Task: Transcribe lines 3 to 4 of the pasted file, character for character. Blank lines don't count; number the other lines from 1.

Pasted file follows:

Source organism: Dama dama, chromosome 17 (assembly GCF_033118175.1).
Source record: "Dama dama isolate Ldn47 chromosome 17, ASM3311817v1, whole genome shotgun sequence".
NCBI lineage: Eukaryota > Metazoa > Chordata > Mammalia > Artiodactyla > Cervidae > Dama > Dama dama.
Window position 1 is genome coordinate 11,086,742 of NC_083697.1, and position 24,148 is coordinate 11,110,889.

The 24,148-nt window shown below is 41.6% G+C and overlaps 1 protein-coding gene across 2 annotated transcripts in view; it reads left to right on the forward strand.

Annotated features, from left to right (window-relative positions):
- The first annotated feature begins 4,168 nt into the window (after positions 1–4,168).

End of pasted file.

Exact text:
NCBI lineage: Eukaryota > Metazoa > Chordata > Mammalia > Artiodactyla > Cervidae > Dama > Dama dama.
Window position 1 is genome coordinate 11,086,742 of NC_083697.1, and position 24,148 is coordinate 11,110,889.